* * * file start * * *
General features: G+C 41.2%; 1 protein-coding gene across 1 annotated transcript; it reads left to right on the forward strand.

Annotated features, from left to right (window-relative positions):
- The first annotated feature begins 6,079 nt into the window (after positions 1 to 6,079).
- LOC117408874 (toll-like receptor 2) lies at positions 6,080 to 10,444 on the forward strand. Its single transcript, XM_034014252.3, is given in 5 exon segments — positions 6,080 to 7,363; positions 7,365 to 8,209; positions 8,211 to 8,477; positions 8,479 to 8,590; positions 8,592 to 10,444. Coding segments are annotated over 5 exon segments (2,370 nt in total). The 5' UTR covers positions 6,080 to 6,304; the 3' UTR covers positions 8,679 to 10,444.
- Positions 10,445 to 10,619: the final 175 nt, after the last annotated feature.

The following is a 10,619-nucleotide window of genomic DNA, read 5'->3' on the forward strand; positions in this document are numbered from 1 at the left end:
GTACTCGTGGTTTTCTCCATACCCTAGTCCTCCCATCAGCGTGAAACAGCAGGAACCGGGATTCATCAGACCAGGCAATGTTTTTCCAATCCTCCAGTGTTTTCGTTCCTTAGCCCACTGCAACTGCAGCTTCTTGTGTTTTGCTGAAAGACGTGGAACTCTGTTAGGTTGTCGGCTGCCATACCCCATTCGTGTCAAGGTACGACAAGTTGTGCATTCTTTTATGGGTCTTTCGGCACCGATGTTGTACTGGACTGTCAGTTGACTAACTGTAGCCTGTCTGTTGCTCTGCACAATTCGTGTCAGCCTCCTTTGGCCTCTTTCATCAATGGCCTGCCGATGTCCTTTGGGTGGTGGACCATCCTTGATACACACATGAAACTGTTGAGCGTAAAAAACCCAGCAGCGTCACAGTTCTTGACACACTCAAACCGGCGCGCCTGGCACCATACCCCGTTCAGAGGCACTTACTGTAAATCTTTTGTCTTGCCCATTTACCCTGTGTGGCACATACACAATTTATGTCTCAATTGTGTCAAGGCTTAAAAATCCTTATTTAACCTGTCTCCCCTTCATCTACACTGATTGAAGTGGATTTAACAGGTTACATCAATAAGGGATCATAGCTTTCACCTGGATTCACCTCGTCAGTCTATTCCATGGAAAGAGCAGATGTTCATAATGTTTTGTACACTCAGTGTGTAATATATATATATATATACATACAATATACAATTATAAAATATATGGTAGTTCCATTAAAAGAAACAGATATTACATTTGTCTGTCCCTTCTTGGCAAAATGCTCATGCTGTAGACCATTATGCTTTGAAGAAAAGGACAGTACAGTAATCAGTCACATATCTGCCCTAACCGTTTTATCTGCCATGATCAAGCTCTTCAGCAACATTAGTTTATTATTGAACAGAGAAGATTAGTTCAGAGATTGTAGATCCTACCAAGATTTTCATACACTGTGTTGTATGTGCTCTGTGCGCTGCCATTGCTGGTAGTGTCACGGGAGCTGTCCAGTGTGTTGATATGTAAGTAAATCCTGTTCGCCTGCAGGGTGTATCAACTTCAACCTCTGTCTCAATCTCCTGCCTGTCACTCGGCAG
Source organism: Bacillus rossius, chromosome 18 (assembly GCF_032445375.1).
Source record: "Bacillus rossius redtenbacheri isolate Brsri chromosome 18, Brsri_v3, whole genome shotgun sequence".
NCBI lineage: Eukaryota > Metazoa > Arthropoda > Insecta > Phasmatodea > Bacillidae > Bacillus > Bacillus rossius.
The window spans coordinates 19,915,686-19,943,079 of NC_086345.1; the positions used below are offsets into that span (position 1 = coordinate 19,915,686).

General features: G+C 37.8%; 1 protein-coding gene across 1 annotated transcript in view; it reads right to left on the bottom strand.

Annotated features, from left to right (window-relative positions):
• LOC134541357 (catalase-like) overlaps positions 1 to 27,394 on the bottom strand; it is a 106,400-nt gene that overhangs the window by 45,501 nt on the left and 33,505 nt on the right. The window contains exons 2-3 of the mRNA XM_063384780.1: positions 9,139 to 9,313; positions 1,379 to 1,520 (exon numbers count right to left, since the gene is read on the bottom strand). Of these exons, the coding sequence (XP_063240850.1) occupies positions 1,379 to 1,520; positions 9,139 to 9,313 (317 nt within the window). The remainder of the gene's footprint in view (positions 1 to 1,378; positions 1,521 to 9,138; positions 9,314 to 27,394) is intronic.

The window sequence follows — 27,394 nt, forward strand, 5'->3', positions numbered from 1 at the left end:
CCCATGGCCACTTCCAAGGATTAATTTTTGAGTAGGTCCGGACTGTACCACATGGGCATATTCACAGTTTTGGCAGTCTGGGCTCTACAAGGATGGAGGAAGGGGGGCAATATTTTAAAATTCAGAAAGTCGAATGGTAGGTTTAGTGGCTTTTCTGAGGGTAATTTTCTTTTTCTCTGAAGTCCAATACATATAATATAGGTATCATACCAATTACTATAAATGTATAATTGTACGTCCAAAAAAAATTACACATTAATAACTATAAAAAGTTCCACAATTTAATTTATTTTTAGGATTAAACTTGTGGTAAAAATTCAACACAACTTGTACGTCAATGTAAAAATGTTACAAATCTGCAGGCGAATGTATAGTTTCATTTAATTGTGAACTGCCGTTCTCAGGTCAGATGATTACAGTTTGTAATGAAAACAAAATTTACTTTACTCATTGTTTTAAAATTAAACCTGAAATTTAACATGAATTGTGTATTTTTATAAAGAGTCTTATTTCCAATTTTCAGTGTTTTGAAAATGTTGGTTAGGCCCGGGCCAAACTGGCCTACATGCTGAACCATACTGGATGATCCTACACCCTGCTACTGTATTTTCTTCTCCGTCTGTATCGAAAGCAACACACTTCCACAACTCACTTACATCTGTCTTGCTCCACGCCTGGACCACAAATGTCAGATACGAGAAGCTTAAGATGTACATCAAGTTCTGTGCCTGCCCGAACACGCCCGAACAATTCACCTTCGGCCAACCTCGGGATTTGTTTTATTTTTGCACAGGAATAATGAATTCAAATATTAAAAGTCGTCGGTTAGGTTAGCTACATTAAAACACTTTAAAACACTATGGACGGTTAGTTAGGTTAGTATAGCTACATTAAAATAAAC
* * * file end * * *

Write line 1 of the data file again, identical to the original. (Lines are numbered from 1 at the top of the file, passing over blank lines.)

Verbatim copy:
General features: G+C 41.2%; 1 protein-coding gene across 1 annotated transcript; it reads left to right on the forward strand.